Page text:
Many images in EAP016 demonstrate that Siberian indigenous peoples were often depicted as museum exhibits rather than real people. The photographers focused on the ethnographic peculiarities and anthropological features of their models rather than on their psychological portraits. In pictures 3–7, we see the images of the cultural ‘others’ photographed from the side-, front-, and back-views.
Picture 3 A Khakass woman, Ekaterina Ivanovna Mainagasheva, 48 years old, in her winter coat. A full body picture, front-view. Seskin ulus, Askizskii region.
Picture 4 Ekaterina Ivanovna Mainagasheva.
Picture 5 A Kachinets Shaman, Fedor Nikolaevich Samrin, 60 years old, photographed in his shaman clothes holding a drum and thumper. Samrin ulus.
Picture 6 Fedor Nikolaevich Samrin.
Picture 7 Fedor Nikolaevich Samrin.
In Russian pre-revolutionary museums, such photographs were often used for ethnographic exhibitions alongside the various material objects of the indigenous cultures. For example, pictures 8 and 9, taken in the ethnographic museum of Krasnoyarsk, demonstrate how the exotic ‘curiosities’ – such as the traditional hunting and fishing tools, the cooking utensils and crockery, the wooden cradle, the religious objects as well as the mannequins dressed in the traditional clothes – were aimed at enlightening Siberia’s Russian population about ‘other’ dwellers of the region.
Picture 8 The Ethnographic Exhibition. The little exhibits are in the cupboards; the drum sets are at the top; the mannequins are along the walls. The Ethnographic Museum of Krasnoyarsk.
Picture 9 The Glass Cabinet with the Ostyak Objects. 1906-07. Photographer: A.Tugarinov. The Ethnographic Museum of Krasnoyarsk.
The photographs of Siberian ethnographic museums after the installation of the new Soviet regime, on the other hand, offer a new perspective on the indigenous population. The State sought to integrate indigenous people into the political system by means of sedentarisation, collectivisation, and education. Even though the new regime proclaimed that all Soviet nations were equal, the invisible rope between ‘backward’ and ‘civilized’ nations did not disappear (Gavrilova, p. 151). Moreover, the photographers continued to take pictures (see 10, 11) that exoticized anthropological and cultural features of the indigenous population.
Picture 10 Photographer: Man'yafov. Taim. Nganasan Savalov Abaku. 1938.
Picture 11 Photographer: A.V. Kharchevnikov. Taim. Detty Turdagin. 1938.
The post-revolutionary ethnographic exhibitions never ceased to exoticize the indigenous peoples, but the collections became additionally politicised with the state’s propaganda. A geographer researcher, Sofia Gavrilova writes that the Soviet ethnographic museums received specific protocols that required them to ‘build exhibitions with the encompassing theme that the new socialistic face of a krai [region] was a result of “the politics of the Communist Party and the Soviet state, the result of Lenin-Stalinist theory, and the program of solving the national question” (Gavrilova, p. 152). The new ethnographic exhibitions were supposed to show the process of Sovietization of the indigenous peoples of the USSR. The historian Francine Hirsch describes the new agenda of the ethnographic museum as follows:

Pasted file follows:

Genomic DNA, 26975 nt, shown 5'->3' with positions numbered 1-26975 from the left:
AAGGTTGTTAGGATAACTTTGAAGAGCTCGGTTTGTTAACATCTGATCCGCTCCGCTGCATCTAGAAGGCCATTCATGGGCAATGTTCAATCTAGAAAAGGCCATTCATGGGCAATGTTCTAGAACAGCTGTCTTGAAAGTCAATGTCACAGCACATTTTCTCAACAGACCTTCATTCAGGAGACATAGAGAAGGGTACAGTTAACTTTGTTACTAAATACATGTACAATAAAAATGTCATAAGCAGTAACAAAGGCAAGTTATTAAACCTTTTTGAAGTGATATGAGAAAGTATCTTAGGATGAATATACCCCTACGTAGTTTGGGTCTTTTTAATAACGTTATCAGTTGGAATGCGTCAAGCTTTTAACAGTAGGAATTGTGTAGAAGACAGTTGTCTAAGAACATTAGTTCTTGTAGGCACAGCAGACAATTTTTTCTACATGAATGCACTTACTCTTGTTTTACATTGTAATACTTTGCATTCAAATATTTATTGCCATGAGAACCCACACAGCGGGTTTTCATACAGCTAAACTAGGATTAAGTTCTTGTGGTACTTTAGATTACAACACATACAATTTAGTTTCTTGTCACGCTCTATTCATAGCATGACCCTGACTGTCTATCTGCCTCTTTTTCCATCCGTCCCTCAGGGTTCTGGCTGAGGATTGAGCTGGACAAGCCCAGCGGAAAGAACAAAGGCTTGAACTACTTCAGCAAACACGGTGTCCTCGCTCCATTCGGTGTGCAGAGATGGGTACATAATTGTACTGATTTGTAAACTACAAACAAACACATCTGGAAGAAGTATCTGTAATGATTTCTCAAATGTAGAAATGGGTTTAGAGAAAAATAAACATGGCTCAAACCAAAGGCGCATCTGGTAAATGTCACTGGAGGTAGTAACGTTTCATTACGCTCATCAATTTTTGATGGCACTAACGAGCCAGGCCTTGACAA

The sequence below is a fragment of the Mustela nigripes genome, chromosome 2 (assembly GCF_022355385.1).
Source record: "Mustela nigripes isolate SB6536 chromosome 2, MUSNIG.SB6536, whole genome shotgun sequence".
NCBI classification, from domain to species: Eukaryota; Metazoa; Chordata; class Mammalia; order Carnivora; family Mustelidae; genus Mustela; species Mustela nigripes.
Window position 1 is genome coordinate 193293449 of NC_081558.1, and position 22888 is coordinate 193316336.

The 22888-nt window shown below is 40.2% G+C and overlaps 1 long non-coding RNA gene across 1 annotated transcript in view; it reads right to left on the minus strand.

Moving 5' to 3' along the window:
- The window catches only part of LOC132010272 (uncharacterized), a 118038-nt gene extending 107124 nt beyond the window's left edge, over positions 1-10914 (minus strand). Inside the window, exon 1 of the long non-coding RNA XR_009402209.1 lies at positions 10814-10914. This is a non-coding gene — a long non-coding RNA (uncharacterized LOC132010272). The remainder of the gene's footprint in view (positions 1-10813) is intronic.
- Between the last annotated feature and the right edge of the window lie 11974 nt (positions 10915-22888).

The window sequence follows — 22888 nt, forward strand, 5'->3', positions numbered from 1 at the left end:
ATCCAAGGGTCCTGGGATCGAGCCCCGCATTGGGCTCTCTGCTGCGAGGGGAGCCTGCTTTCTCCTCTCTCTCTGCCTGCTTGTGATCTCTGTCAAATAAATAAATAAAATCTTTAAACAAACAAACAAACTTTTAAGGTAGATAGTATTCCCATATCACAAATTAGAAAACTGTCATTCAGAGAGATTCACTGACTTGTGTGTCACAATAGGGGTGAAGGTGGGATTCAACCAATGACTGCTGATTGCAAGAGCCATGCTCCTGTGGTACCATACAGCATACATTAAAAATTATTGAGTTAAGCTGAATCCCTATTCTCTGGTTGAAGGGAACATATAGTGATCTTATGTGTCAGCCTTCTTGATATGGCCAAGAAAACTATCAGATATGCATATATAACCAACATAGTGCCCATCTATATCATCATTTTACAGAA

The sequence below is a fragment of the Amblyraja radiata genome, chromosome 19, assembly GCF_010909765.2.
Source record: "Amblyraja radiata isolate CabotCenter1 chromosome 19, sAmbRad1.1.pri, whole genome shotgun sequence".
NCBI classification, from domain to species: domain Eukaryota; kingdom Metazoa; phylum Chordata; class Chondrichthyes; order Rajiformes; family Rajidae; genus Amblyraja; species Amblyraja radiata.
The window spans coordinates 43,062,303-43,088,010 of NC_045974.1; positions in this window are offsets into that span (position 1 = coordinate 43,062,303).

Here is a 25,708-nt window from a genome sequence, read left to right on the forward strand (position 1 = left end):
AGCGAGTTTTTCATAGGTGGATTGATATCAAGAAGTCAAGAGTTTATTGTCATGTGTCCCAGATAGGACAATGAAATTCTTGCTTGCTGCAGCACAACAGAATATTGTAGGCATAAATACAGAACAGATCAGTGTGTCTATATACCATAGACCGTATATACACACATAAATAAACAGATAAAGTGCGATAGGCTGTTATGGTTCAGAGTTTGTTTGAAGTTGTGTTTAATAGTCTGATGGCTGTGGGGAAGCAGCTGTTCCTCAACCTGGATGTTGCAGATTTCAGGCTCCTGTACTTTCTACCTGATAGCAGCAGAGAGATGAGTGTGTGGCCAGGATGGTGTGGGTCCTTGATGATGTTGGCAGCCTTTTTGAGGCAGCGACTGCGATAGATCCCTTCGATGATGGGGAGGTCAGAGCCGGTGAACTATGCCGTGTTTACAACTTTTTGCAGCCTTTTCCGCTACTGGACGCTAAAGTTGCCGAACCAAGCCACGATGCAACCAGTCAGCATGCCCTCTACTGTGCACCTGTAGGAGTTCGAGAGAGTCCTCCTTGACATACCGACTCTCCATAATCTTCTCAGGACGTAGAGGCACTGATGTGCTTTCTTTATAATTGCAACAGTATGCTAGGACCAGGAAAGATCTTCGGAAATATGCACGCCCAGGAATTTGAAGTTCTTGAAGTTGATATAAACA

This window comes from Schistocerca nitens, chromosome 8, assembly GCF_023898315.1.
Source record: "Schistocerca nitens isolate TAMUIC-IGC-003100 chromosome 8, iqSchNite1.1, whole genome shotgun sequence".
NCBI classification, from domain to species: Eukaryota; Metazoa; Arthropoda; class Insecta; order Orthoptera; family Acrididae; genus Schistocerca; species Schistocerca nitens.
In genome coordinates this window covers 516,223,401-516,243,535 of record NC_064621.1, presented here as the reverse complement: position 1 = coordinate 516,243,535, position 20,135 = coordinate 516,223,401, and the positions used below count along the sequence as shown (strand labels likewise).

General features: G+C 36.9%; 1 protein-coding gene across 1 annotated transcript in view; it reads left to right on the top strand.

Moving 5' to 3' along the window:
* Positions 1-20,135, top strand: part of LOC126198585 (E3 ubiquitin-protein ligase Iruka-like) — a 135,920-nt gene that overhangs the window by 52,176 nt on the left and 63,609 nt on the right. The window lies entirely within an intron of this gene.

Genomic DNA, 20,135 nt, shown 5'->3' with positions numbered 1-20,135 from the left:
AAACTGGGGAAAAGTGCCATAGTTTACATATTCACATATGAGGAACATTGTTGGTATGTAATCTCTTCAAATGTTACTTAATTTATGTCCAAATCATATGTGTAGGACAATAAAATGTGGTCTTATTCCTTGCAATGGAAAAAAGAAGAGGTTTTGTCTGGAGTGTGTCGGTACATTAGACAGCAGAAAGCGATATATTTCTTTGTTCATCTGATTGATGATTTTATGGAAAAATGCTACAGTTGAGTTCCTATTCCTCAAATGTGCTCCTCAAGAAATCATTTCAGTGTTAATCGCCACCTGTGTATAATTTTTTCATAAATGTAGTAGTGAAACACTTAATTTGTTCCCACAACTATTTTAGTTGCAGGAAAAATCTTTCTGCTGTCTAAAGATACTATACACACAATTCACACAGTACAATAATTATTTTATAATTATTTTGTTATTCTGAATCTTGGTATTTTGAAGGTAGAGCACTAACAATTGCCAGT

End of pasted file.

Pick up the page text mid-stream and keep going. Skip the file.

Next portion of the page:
The museumgoer did not simply travel through the museum and visit its peoples, either randomly or according to their level of cultural development […] Instead, he or she embarked on an “evolutionary” adventure through the stages on the Marxist historical timeline. Along the way, the museumgoer learned about the differences among feudal, capitalist-colonial, and Soviet social structures, economic practices, and cultures (Hirsch, p. 220).
Among the EAP016 images, we find evidence of the described transformation in the museum narratives through many new signs that interpretated the exhibits. In pictures 12 and 13, for example, we find the scene from the history of religions – that were banned in the USSR. The wax figure of a shaman is set next to the Orthodox priest’s vestment and Buddhist sculptures which simultaneously demonstrate the relics of the past and the enemies of the Soviet ideology. Hirsch notes that after becoming acquainted with “kulaks, mullahs, and other class enemies in the museum, the museumgoer would then be able to identify them through their clothing, culture, and practices—and participate in the campaign to eradicate them—outside of the museum’s walls” (Hirsch, p. 220). There was no place for a shaman, a priest, or Buddhist monk in the new Soviet world.
Picture 12 Photographer: N. V. Fedorov
Picture 13 The Ethnographic Exposition in the Museum. 1939. Photographer: Ivan Baluev.
The ethnographic museums created new narratives about the evolution of the indigenous peoples. Picture 14 shows the mobile hut, known as a balok, that was used for nomadic schools in the northern parts of Siberia. The museums also told the stories of the new Soviet heroes who came from indigenous backgrounds and became loyal citizens of the USSSR. In picture 15, for example, we find portraits of the Siberian Communists (next to the portrait of Stalin) who contributed to the ultimate goal of building communism. The material objects of the northern indigenous cultures in this exhibition seemingly indicated their rapid transformation from a ‘primitive’ to a ‘civilized’ way of life. Additionally, the exhibitions provided detailed information about the economic achievements of Soviet Siberia. Pictures 16 and 17, for instance, inform us of the significant developments in the hunting and fishing industries.